Japanese scientists have grown artificial eggs created from stem cells for the first time and used them to create living mice in a process that could potentially one day be extended to humans.
Nearly a dozen rodents were born after scientists created the early-stage mouse eggs from stem cells and nurtured them in the lab. The Japanese team then fertilised them with mouse sperm and went on to make hundreds of embryos from the lab-grown eggs. They were then implanted into female mice, leading some to give birth to apparently healthy mouse pups. The pups that survived grew into apparently healthy, fertile adults.
Although this method won’t be producing human eggs anytime soon (it had a very low success rate and sometimes produced defective eggs), this breakthrough could help researchers identify key genes involved in egg development and maturation. However, if the technology is developed further, many are speculating that eventually, in the distant future, the technique could be used to help more women become mothers and result in the birth of healthier babies.
Writing in the journal ‘Nature’, Professor Katsuhiko Hayashi at Kyushu University, who led the research team credited with the breakthrough, describes how he created some of the primitive mouse eggs from embryonic stem cells, and others from skin tissue taken from a mouse tail. They then created a chemical soup that mimicked the conditions of an ovary to encourage the stem cells to become follicles. These are the tiny tubes found in ovaries which produce eggs. From those follicles, the research team was able to harvest healthy eggs. Eventually they were able to put more than 300 two-day-old embryos into female mice, but this only resulted in 11 pregnancies that ended in normal births. The breakthrough builds upon 10 years of research conducted by Hayashi and his team.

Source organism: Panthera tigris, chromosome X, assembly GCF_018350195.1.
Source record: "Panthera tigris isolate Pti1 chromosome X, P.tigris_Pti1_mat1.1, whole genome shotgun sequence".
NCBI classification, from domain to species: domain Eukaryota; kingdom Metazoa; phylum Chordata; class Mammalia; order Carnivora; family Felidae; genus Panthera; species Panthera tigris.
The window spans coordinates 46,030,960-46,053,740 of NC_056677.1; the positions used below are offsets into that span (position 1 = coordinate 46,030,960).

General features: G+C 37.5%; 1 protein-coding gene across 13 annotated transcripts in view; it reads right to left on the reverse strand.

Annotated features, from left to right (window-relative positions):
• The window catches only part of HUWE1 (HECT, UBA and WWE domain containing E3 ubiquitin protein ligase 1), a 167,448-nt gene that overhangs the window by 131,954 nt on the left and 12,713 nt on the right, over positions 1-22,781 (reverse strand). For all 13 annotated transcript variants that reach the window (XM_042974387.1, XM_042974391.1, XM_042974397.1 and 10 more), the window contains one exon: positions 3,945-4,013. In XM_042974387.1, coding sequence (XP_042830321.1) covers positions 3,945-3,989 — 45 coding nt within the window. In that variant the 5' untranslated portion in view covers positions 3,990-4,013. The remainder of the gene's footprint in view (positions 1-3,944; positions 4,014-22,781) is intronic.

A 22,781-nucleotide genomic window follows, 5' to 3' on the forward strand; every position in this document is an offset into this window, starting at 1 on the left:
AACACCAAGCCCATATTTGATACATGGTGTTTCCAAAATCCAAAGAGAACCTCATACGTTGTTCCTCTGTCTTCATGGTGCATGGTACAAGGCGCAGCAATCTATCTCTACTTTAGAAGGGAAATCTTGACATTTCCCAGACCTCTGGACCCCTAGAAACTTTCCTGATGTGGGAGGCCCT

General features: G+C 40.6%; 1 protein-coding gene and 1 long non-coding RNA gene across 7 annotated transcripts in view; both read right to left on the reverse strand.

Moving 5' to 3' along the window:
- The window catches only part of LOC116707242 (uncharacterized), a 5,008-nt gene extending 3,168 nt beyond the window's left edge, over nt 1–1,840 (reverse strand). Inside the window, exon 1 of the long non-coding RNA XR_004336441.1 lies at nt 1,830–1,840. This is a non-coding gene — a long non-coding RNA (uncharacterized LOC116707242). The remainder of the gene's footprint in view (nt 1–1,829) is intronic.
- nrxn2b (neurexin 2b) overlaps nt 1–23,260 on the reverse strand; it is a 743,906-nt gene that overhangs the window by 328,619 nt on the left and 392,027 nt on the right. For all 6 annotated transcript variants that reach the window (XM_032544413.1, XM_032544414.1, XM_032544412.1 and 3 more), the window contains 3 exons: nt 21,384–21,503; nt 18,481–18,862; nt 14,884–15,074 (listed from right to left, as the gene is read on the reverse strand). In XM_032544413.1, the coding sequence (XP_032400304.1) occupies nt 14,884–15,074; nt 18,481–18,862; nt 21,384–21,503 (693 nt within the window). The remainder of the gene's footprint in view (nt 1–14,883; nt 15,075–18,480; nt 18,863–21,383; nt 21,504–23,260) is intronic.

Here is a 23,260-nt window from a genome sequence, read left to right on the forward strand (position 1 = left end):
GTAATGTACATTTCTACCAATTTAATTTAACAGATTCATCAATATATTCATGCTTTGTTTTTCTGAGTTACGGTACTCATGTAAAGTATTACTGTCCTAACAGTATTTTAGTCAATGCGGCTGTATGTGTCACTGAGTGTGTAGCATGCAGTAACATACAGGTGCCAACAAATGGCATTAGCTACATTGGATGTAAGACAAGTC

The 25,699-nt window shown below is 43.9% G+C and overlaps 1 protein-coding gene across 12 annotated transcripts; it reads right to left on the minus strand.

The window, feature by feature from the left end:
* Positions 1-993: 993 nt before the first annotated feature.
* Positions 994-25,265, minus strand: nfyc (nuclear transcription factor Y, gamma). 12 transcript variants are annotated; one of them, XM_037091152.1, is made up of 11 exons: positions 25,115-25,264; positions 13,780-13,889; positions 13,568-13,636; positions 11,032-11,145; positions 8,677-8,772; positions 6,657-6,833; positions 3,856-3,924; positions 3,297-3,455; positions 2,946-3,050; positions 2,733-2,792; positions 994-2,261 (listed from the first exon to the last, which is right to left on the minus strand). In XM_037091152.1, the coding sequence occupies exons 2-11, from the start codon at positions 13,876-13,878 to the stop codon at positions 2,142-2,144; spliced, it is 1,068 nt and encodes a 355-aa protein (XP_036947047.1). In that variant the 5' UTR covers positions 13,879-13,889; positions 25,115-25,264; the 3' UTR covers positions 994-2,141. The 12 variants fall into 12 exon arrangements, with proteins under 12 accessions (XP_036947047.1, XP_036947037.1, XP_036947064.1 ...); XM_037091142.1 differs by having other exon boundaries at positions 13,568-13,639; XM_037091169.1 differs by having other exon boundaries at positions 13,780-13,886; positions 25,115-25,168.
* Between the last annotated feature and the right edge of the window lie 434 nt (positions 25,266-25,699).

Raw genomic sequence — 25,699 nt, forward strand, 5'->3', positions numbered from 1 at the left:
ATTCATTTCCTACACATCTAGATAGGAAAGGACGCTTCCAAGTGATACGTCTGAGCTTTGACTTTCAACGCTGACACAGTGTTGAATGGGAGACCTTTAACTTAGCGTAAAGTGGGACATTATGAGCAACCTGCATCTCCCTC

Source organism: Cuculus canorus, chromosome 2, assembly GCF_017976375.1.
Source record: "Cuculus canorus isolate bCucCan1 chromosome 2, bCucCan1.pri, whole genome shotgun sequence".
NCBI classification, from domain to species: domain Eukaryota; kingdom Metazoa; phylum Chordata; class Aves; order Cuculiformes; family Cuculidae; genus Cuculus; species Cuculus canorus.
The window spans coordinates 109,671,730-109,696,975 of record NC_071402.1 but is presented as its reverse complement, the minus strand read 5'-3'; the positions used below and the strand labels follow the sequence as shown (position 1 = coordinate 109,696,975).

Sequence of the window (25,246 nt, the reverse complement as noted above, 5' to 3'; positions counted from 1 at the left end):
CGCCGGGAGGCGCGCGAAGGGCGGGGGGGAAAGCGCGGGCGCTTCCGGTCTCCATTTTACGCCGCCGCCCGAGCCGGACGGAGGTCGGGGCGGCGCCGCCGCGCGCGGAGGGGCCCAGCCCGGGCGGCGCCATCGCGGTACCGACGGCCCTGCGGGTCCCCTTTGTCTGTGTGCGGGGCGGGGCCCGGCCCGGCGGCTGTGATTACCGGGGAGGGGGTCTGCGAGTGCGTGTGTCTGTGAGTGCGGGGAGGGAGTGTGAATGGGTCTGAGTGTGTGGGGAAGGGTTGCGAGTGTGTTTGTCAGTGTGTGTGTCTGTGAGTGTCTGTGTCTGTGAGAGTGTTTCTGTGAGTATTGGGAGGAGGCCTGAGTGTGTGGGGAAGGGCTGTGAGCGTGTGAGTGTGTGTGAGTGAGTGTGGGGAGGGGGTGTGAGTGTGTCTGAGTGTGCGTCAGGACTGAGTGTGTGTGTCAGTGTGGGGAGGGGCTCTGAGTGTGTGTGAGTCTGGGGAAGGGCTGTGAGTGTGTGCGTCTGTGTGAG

“This is the first report of anyone being able to develop fully mature and fertilisable eggs in a laboratory setting right through from the earliest stages of egg development,” said Richard Anderson, professor of clinical reproductive science at the University of Edinburgh, who was not involved in the Japanese study. “Although we are a long way from making artificial eggs for women at the moment, this study also provides us with a basis for experimental models to explore how eggs develop from other species, including in women… one day this approach might be useful for women who have lost their fertility at an early age, as well as for improvements in more conventional infertility treatments.”
However, this breakthrough also raises a number of important ethical questions, such as the technology one day being advanced enough to allow for the creation of ‘designer babies’, with specific genetic alterations requested by the parents. There’s also the possibility that such a method could result in the introduction of certain abnormalities due to the fact that the cells have gone through many lab-based manipulations.
Suffice to say, the application of Professor Hayashi’s method to humans remains a long way off but he and his colleagues are now working to take the research to the next level by applying their current success to primate cells.